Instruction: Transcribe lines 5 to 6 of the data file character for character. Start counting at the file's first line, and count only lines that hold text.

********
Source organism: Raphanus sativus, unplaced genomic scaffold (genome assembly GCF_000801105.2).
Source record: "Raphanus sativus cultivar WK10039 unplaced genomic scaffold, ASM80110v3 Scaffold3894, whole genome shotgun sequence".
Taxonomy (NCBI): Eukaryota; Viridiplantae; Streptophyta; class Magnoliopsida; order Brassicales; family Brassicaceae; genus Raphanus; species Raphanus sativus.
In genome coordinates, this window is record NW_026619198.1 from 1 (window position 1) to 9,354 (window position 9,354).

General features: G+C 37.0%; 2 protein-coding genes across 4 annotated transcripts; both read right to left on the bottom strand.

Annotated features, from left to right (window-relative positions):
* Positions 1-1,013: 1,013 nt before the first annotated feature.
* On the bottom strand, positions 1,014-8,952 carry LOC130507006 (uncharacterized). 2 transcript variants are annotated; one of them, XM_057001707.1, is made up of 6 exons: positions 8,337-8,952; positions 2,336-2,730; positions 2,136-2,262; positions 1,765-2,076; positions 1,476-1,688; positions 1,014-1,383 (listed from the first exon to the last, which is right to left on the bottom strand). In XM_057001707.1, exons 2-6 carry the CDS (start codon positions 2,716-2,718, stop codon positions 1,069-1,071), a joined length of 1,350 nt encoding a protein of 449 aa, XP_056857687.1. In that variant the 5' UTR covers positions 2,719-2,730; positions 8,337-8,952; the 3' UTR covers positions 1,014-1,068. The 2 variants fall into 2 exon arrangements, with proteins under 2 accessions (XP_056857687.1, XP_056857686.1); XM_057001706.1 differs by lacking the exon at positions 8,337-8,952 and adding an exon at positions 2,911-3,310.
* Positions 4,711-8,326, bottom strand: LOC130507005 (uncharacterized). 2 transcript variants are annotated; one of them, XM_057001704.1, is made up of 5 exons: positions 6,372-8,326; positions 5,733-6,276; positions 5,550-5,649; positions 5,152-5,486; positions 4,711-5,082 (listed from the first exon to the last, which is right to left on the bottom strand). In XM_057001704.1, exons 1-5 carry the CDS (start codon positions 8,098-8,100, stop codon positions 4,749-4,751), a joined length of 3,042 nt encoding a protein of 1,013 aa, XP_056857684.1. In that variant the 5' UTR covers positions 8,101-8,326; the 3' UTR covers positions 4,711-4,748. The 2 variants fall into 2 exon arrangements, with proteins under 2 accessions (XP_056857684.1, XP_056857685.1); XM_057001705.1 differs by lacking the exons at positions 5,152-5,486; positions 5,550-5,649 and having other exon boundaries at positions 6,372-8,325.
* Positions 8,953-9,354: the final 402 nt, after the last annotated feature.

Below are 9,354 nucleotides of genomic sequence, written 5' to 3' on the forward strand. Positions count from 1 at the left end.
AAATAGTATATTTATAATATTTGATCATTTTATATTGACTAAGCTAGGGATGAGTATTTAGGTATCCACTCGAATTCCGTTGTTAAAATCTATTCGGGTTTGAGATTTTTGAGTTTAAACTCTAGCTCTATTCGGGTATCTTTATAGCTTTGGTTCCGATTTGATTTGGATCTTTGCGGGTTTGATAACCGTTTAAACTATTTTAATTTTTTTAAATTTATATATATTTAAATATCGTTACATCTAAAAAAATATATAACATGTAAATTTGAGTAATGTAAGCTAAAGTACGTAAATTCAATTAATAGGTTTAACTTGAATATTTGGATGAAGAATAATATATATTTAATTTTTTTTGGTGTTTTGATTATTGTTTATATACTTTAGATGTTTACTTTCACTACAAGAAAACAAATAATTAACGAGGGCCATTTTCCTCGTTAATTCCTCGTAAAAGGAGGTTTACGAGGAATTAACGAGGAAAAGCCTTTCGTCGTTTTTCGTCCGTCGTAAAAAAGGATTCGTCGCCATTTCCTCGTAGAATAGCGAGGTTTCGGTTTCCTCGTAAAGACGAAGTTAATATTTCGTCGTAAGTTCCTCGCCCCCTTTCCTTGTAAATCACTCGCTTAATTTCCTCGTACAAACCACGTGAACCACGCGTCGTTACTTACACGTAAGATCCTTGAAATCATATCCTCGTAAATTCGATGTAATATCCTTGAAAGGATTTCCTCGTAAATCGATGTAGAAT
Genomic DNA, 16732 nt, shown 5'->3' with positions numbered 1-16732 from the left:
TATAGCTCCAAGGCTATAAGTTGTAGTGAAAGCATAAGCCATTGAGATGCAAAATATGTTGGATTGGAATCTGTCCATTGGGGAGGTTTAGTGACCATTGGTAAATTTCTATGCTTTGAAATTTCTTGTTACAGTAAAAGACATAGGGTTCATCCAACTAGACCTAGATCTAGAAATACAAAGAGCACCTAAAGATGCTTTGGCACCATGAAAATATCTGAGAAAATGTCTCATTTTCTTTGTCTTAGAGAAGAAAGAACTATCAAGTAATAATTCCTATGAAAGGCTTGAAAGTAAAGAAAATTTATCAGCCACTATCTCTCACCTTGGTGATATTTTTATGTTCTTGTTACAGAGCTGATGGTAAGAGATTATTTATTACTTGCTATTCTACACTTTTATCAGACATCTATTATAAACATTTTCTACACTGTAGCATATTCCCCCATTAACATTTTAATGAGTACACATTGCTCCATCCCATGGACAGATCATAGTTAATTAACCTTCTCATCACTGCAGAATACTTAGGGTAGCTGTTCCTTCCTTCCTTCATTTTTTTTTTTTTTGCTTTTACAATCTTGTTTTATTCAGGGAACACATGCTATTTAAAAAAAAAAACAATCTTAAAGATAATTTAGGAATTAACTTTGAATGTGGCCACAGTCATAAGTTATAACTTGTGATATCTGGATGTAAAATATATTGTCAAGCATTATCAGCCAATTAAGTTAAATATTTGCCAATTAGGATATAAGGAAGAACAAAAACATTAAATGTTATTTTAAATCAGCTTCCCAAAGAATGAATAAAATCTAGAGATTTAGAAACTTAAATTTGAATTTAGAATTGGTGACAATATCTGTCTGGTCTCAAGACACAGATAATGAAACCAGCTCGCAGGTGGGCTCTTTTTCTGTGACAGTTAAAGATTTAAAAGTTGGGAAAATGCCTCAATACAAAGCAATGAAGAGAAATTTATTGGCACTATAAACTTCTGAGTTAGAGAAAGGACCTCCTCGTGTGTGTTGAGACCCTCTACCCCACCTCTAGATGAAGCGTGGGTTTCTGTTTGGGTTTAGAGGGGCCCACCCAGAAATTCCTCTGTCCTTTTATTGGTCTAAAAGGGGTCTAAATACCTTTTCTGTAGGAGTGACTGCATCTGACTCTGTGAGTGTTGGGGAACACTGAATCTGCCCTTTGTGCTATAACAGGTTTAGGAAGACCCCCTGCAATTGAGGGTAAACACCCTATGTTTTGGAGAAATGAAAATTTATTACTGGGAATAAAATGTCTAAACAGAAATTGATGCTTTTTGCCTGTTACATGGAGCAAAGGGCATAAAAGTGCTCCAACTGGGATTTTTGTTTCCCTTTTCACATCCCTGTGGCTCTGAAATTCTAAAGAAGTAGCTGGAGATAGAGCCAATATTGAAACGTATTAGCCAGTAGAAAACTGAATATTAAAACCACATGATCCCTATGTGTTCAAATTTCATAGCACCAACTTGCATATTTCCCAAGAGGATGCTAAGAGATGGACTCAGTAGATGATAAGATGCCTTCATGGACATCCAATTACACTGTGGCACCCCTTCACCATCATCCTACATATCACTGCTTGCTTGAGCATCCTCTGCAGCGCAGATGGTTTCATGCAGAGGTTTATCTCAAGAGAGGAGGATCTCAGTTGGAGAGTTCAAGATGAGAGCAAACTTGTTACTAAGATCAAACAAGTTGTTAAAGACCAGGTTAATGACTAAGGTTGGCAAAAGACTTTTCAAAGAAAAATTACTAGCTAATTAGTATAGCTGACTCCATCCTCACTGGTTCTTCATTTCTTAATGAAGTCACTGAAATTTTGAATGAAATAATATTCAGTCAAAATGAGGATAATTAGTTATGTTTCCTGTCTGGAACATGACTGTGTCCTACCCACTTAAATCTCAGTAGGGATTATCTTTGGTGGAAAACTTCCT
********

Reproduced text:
General features: G+C 37.0%; 2 protein-coding genes across 4 annotated transcripts; both read right to left on the bottom strand.

Annotated features, from left to right (window-relative positions):